The startup, based in San Francisco and Tel Aviv, has now raised $33 million total.
Founded in 2013, GuardiCore was relatively early in preaching the need to secure east-west traffic in the data center — that is, the server-to-server traffic that occurs entirely inside the security perimeter.
The startup’s platform, Centra, redirects suspicious traffic to Active Honeypot, a quarantined zone that serves as a decoy. There, the attacker is allowed to “succeed” in breaking into the network after a realistic number of failed attempts. Analysts can grab the popcorn, observe, and learn more about the attacker.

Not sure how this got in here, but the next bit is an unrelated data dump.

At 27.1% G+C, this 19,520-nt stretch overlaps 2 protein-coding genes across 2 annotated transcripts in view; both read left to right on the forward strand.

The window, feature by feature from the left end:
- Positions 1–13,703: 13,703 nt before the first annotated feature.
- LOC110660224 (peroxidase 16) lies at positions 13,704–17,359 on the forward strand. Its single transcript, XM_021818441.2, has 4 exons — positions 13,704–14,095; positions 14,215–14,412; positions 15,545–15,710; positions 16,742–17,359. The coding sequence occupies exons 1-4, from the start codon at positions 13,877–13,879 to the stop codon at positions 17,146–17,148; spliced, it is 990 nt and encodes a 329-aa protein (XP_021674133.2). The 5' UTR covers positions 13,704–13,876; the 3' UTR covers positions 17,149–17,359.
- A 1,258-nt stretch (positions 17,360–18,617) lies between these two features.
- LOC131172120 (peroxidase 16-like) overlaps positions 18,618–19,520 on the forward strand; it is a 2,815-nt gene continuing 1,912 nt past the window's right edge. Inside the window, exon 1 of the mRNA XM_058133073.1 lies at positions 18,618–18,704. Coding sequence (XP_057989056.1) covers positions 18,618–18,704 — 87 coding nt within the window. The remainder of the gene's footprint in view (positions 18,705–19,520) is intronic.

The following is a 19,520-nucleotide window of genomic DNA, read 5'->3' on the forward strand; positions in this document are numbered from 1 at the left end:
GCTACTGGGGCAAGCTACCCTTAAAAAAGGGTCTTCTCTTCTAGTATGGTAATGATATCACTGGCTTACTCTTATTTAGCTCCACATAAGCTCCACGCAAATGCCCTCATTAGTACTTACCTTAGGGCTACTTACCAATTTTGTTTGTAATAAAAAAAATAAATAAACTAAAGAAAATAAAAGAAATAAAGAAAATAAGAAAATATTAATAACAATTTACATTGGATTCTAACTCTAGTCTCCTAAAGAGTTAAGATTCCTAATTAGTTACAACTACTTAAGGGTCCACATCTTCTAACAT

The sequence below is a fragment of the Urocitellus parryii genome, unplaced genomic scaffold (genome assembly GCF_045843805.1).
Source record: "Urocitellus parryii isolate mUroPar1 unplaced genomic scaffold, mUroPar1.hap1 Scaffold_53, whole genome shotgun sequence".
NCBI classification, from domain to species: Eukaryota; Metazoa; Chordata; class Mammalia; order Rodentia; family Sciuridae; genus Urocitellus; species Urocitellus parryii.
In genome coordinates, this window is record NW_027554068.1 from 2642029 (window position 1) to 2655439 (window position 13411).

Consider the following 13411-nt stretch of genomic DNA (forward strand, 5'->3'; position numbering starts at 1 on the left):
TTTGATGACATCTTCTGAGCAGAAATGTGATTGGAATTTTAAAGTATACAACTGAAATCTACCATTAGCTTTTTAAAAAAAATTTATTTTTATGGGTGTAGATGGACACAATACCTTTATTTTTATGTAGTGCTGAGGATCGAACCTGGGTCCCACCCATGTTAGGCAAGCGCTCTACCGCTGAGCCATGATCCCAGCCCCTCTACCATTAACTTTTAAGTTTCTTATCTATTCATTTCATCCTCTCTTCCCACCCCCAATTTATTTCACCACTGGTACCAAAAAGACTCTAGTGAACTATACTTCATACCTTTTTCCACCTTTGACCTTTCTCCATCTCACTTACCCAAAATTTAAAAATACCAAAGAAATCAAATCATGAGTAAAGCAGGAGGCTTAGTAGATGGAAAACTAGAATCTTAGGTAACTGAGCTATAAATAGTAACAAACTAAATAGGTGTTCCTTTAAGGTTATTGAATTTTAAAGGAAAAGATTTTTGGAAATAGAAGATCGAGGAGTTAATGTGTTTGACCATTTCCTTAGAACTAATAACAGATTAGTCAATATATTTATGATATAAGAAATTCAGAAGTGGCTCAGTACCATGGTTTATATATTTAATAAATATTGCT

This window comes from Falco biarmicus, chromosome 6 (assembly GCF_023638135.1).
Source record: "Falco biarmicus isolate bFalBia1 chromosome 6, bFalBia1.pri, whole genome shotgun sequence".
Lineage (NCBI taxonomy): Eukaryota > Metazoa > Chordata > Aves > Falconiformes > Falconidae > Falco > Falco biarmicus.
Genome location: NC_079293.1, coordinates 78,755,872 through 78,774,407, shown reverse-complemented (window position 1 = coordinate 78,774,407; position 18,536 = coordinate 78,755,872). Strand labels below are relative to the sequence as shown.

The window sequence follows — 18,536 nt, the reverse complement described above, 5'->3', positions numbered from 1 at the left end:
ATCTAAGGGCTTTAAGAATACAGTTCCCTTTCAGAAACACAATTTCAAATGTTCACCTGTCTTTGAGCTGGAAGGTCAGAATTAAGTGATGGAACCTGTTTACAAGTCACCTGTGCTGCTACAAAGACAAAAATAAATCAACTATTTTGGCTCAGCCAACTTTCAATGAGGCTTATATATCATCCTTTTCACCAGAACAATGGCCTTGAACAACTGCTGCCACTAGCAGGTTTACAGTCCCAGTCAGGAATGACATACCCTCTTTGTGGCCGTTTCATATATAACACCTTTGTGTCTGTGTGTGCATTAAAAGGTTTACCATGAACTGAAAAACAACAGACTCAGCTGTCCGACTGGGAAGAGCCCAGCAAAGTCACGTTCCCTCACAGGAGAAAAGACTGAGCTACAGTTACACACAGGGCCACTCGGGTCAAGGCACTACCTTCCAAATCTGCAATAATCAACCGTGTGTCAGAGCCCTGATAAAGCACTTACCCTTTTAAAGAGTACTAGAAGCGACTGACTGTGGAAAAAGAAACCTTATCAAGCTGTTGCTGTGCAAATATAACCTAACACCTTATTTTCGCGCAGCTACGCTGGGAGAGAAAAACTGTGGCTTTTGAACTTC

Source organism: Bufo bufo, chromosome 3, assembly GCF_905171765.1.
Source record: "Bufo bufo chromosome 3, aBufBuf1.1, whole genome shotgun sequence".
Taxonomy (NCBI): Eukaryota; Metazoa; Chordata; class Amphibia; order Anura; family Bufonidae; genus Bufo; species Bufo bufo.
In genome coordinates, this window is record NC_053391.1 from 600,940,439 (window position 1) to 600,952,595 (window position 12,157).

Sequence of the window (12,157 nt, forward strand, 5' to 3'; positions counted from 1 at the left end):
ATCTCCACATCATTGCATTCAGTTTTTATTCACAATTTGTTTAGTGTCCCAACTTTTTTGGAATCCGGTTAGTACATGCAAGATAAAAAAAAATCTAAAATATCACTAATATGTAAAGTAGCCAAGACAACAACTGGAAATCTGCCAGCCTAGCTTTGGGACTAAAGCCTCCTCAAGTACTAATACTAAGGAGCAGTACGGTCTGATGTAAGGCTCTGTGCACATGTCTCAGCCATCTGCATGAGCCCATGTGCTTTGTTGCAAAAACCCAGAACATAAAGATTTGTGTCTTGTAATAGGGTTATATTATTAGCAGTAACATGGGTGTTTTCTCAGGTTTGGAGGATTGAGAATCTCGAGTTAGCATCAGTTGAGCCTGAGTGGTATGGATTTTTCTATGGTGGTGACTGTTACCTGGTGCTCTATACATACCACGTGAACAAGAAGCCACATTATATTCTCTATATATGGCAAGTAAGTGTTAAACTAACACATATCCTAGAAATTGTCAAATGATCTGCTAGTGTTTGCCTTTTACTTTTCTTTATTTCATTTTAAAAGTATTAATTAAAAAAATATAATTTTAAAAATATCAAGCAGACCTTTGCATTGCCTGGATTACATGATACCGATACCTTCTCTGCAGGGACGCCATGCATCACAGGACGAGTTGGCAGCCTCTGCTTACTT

The way GuardiCore identifies dicey traffic is by looking at failed attempts to gain access to something — a sign that an attacker might have breached the perimeter. That’s different from the more common tactic of leaving “lures” around the network, says Dave Burton, GuardiCore’s vice president of marketing.
It’s also different from the approach of watching absolutely everything that the network does, using big data tools to sniff out trouble. AT&T and startup Vectra are two examples of companies taking that approach.
Another difference GuardiCore claims involves what you do after an attacker is revealed: The information can help a data center operator set better policies for microsegmentation. In other words, the startup believes Centra can be the basis for making network virtualization behave more securely.